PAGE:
Back to reality. Let's talk about oil. The fundamentals of oil dictate price increase in the future. But, if we want in invest in oil, we must do so at a time when the fear factor of it has moderated and the "fear premium" is mitigated in its price. In the spring of 2006 oil prices surged past $70 a barrel. The fears that drove it was a hurricane forecast that predicted a hurricane season greater than the 2005 one that crippled refining & drilling capacity in the US, tensions with Iran (second largest OPEC producer) were escalating and fears grew that they would restrict oil from the market, and the US was rapidly filling its strategic oil reserves (adding to demand) after they were irresponsibly depleted in the 90's (this artificially lowered the price of oil in the 90's as it dumped excess supply on the market). What has happened since then? The hurricane season was not only not as bad as 2005, but was one of the most benign in history (bettors should get these folks Super Bowl prediction and bet the opposite). Iran is still making threats to destroy the western world and Israel but it is doubtful they actually have the ability to so. This has caused the world to just stop listening to President Ahmadinejad's rantings. If I tell you the first day of school I am going to bring a stick in tomorrow and beat you with it, you would be scared. After months of me making these threats and failing to produce the stick or even try to beat you, your reaction would be to dismiss me as a nut. It is no different with world leaders (It reminds me of the old SNL skit about "Generalissimo Fransisco Franco is still dead" substitute "President Ahmadinejad's today again promised to destroy the world"). Add to this the realization that Iran cannot restrict their oil from the market. Their economy relies wholly on oil revenues and even with oil at$70, they are struggling. While a prolific producer of oil, they have no ability to refine it into anything. They rely on the rest of the world to do it and ship it back to them. Result? When it comes to oil, with our reserves now filled at 700 million barrels, up 160 million barrels from when George Bush took office, (he has asked congress to double this capacity) they need us more than we need them when it comes to oil. How is that so you ask? Iran produces about 14% of the world's oil. We currently have 57 days of total US imports in our reserves. If we import from Iran at same percentage as they produce for the world markets what would their elimination of oil exports do to our reserves and how long could we go without? I will use this 14% for the comparison, the actual amount may be more or less but there would be vast debate on it were I to "assume" a number. If we released oil from the strategic reserve to eliminate the effect of Iran's stoppage, in 406 days the reserves would be empty. Iran's economy would have collapsed well before then. Translation? This threat is a non issue. Would it be easy and pleasant? No, but they have far more to lose in this scenario. We would survive this event, they would not.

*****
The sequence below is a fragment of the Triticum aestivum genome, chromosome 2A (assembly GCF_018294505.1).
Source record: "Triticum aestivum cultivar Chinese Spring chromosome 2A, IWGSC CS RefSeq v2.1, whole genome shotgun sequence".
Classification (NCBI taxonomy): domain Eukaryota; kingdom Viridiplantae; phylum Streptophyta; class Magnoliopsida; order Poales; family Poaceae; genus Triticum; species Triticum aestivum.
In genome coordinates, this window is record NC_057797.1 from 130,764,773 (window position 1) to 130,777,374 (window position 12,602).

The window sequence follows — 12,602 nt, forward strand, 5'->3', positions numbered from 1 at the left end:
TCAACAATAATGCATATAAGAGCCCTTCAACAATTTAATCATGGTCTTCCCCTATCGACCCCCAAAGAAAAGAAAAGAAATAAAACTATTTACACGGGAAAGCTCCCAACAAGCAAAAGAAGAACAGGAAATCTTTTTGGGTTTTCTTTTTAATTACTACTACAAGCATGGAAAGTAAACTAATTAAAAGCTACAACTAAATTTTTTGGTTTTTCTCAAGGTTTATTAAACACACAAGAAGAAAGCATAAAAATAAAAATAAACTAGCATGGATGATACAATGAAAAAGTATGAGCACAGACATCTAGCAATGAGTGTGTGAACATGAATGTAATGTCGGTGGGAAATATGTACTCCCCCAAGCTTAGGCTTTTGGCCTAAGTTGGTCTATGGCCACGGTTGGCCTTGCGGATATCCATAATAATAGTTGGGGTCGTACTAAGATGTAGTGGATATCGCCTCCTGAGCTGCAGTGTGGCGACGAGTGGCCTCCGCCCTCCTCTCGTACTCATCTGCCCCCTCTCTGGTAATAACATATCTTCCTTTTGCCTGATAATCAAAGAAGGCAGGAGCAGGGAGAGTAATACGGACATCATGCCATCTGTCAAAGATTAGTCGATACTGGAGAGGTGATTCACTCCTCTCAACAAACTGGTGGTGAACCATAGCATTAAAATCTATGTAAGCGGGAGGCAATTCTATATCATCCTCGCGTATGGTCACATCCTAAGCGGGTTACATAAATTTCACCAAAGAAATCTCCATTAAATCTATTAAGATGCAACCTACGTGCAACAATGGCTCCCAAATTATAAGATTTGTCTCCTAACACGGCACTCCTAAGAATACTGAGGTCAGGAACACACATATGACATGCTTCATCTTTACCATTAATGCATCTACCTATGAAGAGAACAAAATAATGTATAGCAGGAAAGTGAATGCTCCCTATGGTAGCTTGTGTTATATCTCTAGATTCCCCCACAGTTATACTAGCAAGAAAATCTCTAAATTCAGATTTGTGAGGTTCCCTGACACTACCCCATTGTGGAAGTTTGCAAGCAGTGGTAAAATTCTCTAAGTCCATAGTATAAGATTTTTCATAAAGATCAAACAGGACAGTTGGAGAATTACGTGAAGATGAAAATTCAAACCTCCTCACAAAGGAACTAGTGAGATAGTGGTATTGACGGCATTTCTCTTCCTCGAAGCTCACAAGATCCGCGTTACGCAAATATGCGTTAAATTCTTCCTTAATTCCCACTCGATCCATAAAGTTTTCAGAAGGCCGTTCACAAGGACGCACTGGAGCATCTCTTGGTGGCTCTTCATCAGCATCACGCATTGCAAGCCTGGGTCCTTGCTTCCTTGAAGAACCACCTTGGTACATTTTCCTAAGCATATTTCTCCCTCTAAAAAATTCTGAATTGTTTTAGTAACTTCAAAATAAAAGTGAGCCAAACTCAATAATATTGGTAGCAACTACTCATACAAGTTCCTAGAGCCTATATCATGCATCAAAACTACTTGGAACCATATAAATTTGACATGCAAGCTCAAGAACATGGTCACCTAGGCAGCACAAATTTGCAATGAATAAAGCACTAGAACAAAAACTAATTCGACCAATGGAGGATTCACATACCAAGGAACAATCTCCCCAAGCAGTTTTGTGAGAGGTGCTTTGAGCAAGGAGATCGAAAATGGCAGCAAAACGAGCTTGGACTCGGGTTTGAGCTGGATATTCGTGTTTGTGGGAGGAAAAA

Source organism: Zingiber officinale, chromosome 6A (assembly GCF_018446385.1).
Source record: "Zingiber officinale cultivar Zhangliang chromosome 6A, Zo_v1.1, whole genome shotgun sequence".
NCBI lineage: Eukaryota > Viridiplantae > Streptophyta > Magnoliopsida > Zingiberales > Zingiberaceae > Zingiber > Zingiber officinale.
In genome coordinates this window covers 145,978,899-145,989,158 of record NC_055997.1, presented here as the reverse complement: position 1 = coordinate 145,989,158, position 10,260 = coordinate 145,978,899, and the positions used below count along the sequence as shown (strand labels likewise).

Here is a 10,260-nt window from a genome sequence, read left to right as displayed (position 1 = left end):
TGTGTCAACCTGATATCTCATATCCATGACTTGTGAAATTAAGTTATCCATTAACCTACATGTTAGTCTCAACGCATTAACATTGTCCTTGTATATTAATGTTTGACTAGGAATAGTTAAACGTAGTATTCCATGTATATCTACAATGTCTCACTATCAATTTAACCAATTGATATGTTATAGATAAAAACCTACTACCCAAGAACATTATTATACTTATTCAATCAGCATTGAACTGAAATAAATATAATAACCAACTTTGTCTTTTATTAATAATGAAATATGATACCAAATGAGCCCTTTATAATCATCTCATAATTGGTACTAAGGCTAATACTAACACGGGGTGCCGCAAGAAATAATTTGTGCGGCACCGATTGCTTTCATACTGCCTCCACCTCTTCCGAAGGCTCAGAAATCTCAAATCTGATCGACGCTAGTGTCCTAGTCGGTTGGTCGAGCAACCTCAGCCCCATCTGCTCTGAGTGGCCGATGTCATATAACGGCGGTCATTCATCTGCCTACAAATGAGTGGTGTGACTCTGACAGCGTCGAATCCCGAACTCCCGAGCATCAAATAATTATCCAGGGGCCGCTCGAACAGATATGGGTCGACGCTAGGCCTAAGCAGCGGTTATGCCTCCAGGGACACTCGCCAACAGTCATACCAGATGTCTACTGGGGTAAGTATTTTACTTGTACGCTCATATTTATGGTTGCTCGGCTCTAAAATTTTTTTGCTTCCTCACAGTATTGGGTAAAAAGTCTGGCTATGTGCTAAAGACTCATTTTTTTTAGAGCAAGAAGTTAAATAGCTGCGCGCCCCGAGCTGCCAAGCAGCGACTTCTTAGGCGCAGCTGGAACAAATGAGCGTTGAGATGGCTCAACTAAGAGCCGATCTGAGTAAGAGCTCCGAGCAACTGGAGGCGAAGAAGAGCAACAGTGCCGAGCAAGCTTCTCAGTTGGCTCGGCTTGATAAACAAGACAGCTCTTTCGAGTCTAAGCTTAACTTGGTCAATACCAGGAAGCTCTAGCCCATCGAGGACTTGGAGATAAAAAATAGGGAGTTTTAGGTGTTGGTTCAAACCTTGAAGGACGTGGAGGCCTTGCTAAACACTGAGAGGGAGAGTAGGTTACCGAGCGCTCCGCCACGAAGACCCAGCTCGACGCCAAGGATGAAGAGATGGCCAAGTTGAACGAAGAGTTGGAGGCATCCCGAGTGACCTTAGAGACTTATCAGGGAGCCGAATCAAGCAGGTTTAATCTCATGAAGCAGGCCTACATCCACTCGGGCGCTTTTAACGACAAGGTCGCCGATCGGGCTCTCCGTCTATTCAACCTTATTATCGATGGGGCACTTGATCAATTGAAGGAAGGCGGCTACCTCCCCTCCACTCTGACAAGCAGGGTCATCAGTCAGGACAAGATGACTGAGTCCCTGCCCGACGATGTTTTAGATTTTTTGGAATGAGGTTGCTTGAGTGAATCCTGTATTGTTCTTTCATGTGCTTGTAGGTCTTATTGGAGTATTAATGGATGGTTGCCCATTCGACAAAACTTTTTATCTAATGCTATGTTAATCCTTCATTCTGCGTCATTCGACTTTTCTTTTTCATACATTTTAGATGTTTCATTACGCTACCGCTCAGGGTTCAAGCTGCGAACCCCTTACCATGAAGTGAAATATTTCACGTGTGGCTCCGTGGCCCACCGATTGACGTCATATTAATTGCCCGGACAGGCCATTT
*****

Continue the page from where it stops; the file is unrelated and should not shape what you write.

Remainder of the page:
If you want to invest in oil, I would argue it is fairly priced now. We have had a very mild winter, the Iran issue has subsided, the reserve is filled and hurricane season is 6 months away. We are in a lull in the "fear factor" for oil. The price has cooperated and fallen to around $50 a barrel and bounced around there for a while now. Even the announcements from OPEC that they will cut production have only lead to small price increases. What does this tell us? The supply demand equation is equal, the diminished supply from OPEC is being offset by the diminished demand from the mild winter. $50 seems to be the "fair value" of oil. So, how to get in. You could buy stock in one of the oil majors, Exxon (XOM), Chevron (CVX) or BP (BP) but I would advise against it now. Why? One word, Democrats. They are in charge of congress and love to vilify oil companies. They will take aim at them and try to grab their profits where they can. Until this issue is settled I would avoid these stocks. It may amount to nothing but why risk it? If you want to go the oil route go with USO, the US Oil Fund ETF. It tracks the cost of a barrel of oil.
Caution: Oil is very volatile, especially when supply and demand are equal. Picture a piano wire pulled tight, if you hit the wire you get a sound, the harder you hit it the louder the sound. That sound is the price movement of oil. Impacts (news events) will make the price jump either way, dramatically at times. You must set your time frame and parameters for the investment. If you are long term (years) you are really only looking at supply and demand, as long as it does not change from its current long term trend, the price must go up. There will be daily or hourly prognostications that will make you doubt your choice, just stay focused and ignore the noise.
Posted by Todd Sullivan at 6:04 AM